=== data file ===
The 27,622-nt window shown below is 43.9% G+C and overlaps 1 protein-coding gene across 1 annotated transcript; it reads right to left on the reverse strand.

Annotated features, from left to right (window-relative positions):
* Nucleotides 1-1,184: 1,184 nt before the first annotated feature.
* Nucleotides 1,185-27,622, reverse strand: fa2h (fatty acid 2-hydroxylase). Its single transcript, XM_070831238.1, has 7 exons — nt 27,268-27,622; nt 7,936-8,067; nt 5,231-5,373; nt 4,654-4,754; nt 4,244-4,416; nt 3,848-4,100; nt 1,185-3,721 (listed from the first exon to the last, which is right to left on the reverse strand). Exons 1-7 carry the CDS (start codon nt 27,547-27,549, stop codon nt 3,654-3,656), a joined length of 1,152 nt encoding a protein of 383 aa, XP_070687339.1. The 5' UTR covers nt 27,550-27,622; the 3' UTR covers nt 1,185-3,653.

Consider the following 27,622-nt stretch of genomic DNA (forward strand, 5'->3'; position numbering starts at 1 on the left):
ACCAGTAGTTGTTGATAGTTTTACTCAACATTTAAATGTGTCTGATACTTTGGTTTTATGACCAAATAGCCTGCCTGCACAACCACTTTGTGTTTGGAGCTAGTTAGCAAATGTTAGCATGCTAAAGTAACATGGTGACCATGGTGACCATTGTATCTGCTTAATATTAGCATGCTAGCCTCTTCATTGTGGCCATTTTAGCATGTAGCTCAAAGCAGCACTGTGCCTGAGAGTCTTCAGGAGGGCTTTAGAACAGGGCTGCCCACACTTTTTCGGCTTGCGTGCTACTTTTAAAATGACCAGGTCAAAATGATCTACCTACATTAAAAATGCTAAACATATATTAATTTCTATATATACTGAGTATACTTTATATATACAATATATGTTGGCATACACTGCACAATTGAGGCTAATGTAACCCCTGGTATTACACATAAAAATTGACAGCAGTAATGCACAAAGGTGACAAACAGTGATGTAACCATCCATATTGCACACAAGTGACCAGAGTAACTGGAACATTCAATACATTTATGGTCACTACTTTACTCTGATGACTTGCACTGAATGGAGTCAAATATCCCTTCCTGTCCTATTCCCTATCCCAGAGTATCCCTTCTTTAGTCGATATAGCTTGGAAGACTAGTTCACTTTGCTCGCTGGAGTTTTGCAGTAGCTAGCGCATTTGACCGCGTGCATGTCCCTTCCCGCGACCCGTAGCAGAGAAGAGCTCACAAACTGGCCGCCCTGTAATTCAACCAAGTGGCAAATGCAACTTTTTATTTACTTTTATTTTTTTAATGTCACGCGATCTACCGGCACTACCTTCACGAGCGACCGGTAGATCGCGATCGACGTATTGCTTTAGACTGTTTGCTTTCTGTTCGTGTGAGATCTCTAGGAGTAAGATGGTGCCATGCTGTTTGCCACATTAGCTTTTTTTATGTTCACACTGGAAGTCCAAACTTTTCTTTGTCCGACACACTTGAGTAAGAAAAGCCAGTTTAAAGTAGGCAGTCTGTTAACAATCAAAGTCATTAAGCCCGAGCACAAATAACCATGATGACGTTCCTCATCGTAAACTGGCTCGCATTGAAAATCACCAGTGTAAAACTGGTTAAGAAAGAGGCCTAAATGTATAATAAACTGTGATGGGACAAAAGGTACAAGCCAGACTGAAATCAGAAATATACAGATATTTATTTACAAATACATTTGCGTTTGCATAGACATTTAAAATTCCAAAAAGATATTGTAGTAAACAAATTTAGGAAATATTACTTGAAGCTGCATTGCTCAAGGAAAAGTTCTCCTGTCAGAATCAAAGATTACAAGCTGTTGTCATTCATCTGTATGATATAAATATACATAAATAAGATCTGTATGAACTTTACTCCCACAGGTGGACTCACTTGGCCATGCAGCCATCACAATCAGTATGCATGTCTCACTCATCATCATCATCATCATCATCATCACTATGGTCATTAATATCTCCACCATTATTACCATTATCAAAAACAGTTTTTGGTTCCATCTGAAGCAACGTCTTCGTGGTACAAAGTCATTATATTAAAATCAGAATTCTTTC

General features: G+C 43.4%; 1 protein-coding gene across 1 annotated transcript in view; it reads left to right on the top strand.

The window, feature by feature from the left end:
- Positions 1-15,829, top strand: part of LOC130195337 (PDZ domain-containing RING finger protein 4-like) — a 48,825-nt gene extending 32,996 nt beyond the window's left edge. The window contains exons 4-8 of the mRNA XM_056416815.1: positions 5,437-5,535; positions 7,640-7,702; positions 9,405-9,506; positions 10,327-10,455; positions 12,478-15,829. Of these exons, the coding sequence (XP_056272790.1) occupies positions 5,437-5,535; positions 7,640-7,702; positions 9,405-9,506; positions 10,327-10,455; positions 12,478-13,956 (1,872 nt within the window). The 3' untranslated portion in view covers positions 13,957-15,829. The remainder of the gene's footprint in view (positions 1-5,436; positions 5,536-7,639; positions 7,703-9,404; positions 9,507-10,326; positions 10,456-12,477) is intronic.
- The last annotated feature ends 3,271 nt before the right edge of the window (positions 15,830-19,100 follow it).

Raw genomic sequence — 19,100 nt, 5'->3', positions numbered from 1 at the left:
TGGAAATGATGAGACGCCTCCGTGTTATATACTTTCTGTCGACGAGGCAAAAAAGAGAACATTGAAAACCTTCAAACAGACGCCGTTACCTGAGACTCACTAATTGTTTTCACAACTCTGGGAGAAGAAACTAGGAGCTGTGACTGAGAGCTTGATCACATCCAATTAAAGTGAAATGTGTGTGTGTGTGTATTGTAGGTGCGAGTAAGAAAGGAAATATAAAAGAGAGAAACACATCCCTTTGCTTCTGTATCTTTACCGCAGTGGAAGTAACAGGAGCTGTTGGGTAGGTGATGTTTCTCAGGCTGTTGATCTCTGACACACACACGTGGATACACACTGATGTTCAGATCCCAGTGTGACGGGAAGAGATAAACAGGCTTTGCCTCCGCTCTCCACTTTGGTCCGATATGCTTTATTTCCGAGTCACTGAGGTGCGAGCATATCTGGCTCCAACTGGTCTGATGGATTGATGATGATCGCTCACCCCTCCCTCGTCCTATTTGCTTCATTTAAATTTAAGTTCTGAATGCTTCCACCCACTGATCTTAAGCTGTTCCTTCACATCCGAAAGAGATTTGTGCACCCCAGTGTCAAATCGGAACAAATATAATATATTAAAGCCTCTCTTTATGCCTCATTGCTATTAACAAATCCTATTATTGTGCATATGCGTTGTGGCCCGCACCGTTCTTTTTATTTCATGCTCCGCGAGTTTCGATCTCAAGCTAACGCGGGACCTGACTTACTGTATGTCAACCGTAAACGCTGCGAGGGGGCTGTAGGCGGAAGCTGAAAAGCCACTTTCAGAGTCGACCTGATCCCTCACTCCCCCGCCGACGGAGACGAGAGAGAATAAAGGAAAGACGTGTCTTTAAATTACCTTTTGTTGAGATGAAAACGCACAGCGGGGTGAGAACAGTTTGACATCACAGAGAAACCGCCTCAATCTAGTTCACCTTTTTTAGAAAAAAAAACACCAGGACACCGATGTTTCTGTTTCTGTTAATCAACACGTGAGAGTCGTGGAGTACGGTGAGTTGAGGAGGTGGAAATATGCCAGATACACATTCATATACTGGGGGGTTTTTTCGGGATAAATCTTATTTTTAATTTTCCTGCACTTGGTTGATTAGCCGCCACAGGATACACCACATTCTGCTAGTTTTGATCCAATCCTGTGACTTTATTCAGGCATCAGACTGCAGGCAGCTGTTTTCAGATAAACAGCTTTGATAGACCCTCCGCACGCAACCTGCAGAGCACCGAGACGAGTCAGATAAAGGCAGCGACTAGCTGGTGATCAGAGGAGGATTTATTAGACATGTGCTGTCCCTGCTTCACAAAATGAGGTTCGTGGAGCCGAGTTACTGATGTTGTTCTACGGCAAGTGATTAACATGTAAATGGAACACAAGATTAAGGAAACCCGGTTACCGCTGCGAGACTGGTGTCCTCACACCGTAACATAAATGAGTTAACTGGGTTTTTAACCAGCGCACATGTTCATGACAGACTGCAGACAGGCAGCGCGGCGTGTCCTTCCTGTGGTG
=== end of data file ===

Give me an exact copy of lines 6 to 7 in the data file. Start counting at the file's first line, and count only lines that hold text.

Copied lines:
ACCAGTAGTTGTTGATAGTTTTACTCAACATTTAAATGTGTCTGATACTTTGGTTTTATGACCAAATAGCCTGCCTGCACAACCACTTTGTGTTTGGAGCTAGTTAGCAAATGTTAGCATGCTAAAGTAACATGGTGACCATGGTGACCATTGTATCTGCTTAATATTAGCATGCTAGCCTCTTCATTGTGGCCATTTTAGCATGTAGCTCAAAGCAGCACTGTGCCTGAGAGTCTTCAGGAGGGCTTTAGAACAGGGCTGCCCACACTTTTTCGGCTTGCGTGCTACTTTTAAAATGACCAGGTCAAAATGATCTACCTACATTAAAAATGCTAAACATATATTAATTTCTATATATACTGAGTATACTTTATATATACAATATATGTTGGCATACACTGCACAATTGAGGCTAATGTAACCCCTGGTATTACACATAAAAATTGACAGCAGTAATGCACAAAGGTGACAAACAGTGATGTAACCATCCATATTGCACACAAGTGACCAGAGTAACTGGAACATTCAATACATTTATGGTCACTACTTTACTCTGATGACTTGCACTGAATGGAGTCAAATATCCCTTCCTGTCCTATTCCCTATCCCAGAGTATCCCTTCTTTAGTCGATATAGCTTGGAAGACTAGTTCACTTTGCTCGCTGGAGTTTTGCAGTAGCTAGCGCATTTGACCGCGTGCATGTCCCTTCCCGCGACCCGTAGCAGAGAAGAGCTCACAAACTGGCCGCCCTGTAATTCAACCAAGTGGCAAATGCAACTTTTTATTTACTTTTATTTTTTTAATGTCACGCGATCTACCGGCACTACCTTCACGAGCGACCGGTAGATCGCGATCGACGTATTGCTTTAGACTGTTTGCTTTCTGTTCGTGTGAGATCTCTAGGAGTAAGATGGTGCCATGCTGTTTGCCACATTAGCTTTTTTTATGTTCACACTGGAAGTCCAAACTTTTCTTTGTCCGACACACTTGAGTAAGAAAAGCCAGTTTAAAGTAGGCAGTCTGTTAACAATCAAAGTCATTAAGCCCGAGCACAAATAACCATGATGACGTTCCTCATCGTAAACTGGCTCGCATTGAAAATCACCAGTGTAAAACTGGTTAAGAAAGAGGCCTAAATGTATAATAAACTGTGATGGGACAAAAGGTACAAGCCAGACTGAAATCAGAAATATACAGATATTTATTTACAAATACATTTGCGTTTGCATAGACATTTAAAATTCCAAAAAGATATTGTAGTAAACAAATTTAGGAAATATTACTTGAAGCTGCATTGCTCAAGGAAAAGTTCTCCTGTCAGAATCAAAGATTACAAGCTGTTGTCATTCATCTGTATGATATAAATATACATAAATAAGATCTGTATGAACTTTACTCCCACAGGTGGACTCACTTGGCCATGCAGCCATCACAATCAGTATGCATGTCTCACTCATCATCATCATCATCATCATCATCACTATGGTCATTAATATCTCCACCATTATTACCATTATCAAAAACAGTTTTTGGTTCCATCTGAAGCAACGTCTTCGTGGTACAAAGTCATTATATTAAAATCAGAATTCTTTC

General features: G+C 43.4%; 1 protein-coding gene across 1 annotated transcript in view; it reads left to right on the top strand.